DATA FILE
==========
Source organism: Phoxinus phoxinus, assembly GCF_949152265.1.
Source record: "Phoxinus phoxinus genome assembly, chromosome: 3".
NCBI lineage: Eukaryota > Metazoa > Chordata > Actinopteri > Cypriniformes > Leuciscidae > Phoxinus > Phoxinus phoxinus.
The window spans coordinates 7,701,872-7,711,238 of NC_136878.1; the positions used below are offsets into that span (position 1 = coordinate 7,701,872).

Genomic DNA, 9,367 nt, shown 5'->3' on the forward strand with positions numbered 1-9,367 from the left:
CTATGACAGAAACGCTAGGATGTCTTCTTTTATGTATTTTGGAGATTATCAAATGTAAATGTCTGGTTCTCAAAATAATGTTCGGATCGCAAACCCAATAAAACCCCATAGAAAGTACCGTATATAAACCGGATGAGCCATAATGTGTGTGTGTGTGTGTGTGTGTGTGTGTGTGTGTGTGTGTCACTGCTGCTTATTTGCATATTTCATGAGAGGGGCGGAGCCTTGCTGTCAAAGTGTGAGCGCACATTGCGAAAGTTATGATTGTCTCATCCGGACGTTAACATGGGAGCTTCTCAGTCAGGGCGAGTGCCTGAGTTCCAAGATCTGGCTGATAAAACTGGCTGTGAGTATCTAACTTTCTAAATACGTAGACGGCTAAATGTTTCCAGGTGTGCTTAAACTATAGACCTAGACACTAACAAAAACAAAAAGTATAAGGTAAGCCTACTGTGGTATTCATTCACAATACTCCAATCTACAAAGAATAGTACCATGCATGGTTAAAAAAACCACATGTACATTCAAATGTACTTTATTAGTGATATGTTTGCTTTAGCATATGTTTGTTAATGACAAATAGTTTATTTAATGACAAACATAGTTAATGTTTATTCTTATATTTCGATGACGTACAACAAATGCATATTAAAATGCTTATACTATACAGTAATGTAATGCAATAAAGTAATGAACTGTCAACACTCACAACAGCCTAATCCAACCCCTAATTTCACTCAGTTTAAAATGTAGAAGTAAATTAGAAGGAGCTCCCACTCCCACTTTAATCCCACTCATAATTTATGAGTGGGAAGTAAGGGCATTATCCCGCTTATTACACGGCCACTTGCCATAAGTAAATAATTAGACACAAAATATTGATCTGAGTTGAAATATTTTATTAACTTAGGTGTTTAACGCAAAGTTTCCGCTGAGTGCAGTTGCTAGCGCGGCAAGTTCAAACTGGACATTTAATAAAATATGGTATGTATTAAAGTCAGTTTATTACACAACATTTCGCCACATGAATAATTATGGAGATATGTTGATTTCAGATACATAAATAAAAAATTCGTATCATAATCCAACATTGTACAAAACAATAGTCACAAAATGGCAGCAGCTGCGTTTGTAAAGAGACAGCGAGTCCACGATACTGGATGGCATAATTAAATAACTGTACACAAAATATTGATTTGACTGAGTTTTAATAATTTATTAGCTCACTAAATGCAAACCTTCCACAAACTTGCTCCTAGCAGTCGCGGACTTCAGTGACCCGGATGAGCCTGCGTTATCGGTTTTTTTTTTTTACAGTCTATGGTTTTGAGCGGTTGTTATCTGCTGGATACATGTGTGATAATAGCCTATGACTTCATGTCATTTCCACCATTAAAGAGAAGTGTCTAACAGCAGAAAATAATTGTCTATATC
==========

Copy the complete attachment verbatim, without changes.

Source organism: Phoxinus phoxinus, assembly GCF_949152265.1.
Source record: "Phoxinus phoxinus genome assembly, chromosome: 3".
NCBI lineage: Eukaryota > Metazoa > Chordata > Actinopteri > Cypriniformes > Leuciscidae > Phoxinus > Phoxinus phoxinus.
The window spans coordinates 7,701,872-7,711,238 of NC_136878.1; the positions used below are offsets into that span (position 1 = coordinate 7,701,872).

Genomic DNA, 9,367 nt, shown 5'->3' on the forward strand with positions numbered 1-9,367 from the left:
CTATGACAGAAACGCTAGGATGTCTTCTTTTATGTATTTTGGAGATTATCAAATGTAAATGTCTGGTTCTCAAAATAATGTTCGGATCGCAAACCCAATAAAACCCCATAGAAAGTACCGTATATAAACCGGATGAGCCATAATGTGTGTGTGTGTGTGTGTGTGTGTGTGTGTGTGTGTGTGTCACTGCTGCTTATTTGCATATTTCATGAGAGGGGCGGAGCCTTGCTGTCAAAGTGTGAGCGCACATTGCGAAAGTTATGATTGTCTCATCCGGACGTTAACATGGGAGCTTCTCAGTCAGGGCGAGTGCCTGAGTTCCAAGATCTGGCTGATAAAACTGGCTGTGAGTATCTAACTTTCTAAATACGTAGACGGCTAAATGTTTCCAGGTGTGCTTAAACTATAGACCTAGACACTAACAAAAACAAAAAGTATAAGGTAAGCCTACTGTGGTATTCATTCACAATACTCCAATCTACAAAGAATAGTACCATGCATGGTTAAAAAAACCACATGTACATTCAAATGTACTTTATTAGTGATATGTTTGCTTTAGCATATGTTTGTTAATGACAAATAGTTTATTTAATGACAAACATAGTTAATGTTTATTCTTATATTTCGATGACGTACAACAAATGCATATTAAAATGCTTATACTATACAGTAATGTAATGCAATAAAGTAATGAACTGTCAACACTCACAACAGCCTAATCCAACCCCTAATTTCACTCAGTTTAAAATGTAGAAGTAAATTAGAAGGAGCTCCCACTCCCACTTTAATCCCACTCATAATTTATGAGTGGGAAGTAAGGGCATTATCCCGCTTATTACACGGCCACTTGCCATAAGTAAATAATTAGACACAAAATATTGATCTGAGTTGAAATATTTTATTAACTTAGGTGTTTAACGCAAAGTTTCCGCTGAGTGCAGTTGCTAGCGCGGCAAGTTCAAACTGGACATTTAATAAAATATGGTATGTATTAAAGTCAGTTTATTACACAACATTTCGCCACATGAATAATTATGGAGATATGTTGATTTCAGATACATAAATAAAAAATTCGTATCATAATCCAACATTGTACAAAACAATAGTCACAAAATGGCAGCAGCTGCGTTTGTAAAGAGACAGCGAGTCCACGATACTGGATGGCATAATTAAATAACTGTACACAAAATATTGATTTGACTGAGTTTTAATAATTTATTAGCTCACTAAATGCAAACCTTCCACAAACTTGCTCCTAGCAGTCGCGGACTTCAGTGACCCGGATGAGCCTGCGTTATCGGTTTTTTTTTTTTACAGTCTATGGTTTTGAGCGGTTGTTATCTGCTGGATACATGTGTGATAATAGCCTATGACTTCATGTCATTTCCACCATTAAAGAGAAGTGTCTAACAGCAGAAAATAATTGTCTATATC